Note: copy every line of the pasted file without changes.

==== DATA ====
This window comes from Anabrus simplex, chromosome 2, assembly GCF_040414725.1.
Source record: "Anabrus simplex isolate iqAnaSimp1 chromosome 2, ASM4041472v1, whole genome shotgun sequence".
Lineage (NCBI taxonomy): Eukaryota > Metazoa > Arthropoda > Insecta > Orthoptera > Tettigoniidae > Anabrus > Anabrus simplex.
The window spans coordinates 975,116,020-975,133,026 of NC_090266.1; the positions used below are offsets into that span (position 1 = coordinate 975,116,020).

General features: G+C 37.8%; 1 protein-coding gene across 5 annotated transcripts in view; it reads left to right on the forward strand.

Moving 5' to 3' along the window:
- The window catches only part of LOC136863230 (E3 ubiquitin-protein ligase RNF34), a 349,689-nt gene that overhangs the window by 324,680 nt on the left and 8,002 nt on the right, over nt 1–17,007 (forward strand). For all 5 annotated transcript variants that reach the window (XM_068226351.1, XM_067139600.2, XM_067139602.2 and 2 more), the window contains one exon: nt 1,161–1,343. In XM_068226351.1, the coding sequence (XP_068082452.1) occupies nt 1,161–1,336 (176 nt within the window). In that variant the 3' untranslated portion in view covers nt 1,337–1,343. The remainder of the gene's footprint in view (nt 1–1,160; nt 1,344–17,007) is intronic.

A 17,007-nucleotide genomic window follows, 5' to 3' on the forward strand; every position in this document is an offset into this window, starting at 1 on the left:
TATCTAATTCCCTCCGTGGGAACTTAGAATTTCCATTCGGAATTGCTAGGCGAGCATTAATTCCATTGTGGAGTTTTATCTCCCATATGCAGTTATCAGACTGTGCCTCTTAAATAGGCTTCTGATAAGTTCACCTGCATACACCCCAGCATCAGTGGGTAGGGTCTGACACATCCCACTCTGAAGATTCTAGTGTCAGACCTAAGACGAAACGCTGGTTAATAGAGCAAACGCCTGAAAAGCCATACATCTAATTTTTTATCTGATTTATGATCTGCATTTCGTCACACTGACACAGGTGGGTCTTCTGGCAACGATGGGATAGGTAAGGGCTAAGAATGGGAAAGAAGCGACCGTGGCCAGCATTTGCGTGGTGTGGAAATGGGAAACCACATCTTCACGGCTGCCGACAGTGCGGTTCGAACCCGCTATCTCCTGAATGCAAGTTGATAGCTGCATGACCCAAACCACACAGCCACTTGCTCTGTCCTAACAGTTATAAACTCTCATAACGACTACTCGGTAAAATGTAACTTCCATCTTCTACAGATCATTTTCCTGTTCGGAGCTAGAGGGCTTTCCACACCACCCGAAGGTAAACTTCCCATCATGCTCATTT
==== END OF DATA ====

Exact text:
This window comes from Anabrus simplex, chromosome 2, assembly GCF_040414725.1.
Source record: "Anabrus simplex isolate iqAnaSimp1 chromosome 2, ASM4041472v1, whole genome shotgun sequence".
Lineage (NCBI taxonomy): Eukaryota > Metazoa > Arthropoda > Insecta > Orthoptera > Tettigoniidae > Anabrus > Anabrus simplex.
The window spans coordinates 975,116,020-975,133,026 of NC_090266.1; the positions used below are offsets into that span (position 1 = coordinate 975,116,020).

General features: G+C 37.8%; 1 protein-coding gene across 5 annotated transcripts in view; it reads left to right on the forward strand.

Moving 5' to 3' along the window:
- The window catches only part of LOC136863230 (E3 ubiquitin-protein ligase RNF34), a 349,689-nt gene that overhangs the window by 324,680 nt on the left and 8,002 nt on the right, over nt 1–17,007 (forward strand). For all 5 annotated transcript variants that reach the window (XM_068226351.1, XM_067139600.2, XM_067139602.2 and 2 more), the window contains one exon: nt 1,161–1,343. In XM_068226351.1, the coding sequence (XP_068082452.1) occupies nt 1,161–1,336 (176 nt within the window). In that variant the 3' untranslated portion in view covers nt 1,337–1,343. The remainder of the gene's footprint in view (nt 1–1,160; nt 1,344–17,007) is intronic.

A 17,007-nucleotide genomic window follows, 5' to 3' on the forward strand; every position in this document is an offset into this window, starting at 1 on the left:
TATCTAATTCCCTCCGTGGGAACTTAGAATTTCCATTCGGAATTGCTAGGCGAGCATTAATTCCATTGTGGAGTTTTATCTCCCATATGCAGTTATCAGACTGTGCCTCTTAAATAGGCTTCTGATAAGTTCACCTGCATACACCCCAGCATCAGTGGGTAGGGTCTGACACATCCCACTCTGAAGATTCTAGTGTCAGACCTAAGACGAAACGCTGGTTAATAGAGCAAACGCCTGAAAAGCCATACATCTAATTTTTTATCTGATTTATGATCTGCATTTCGTCACACTGACACAGGTGGGTCTTCTGGCAACGATGGGATAGGTAAGGGCTAAGAATGGGAAAGAAGCGACCGTGGCCAGCATTTGCGTGGTGTGGAAATGGGAAACCACATCTTCACGGCTGCCGACAGTGCGGTTCGAACCCGCTATCTCCTGAATGCAAGTTGATAGCTGCATGACCCAAACCACACAGCCACTTGCTCTGTCCTAACAGTTATAAACTCTCATAACGACTACTCGGTAAAATGTAACTTCCATCTTCTACAGATCATTTTCCTGTTCGGAGCTAGAGGGCTTTCCACACCACCCGAAGGTAAACTTCCCATCATGCTCATTT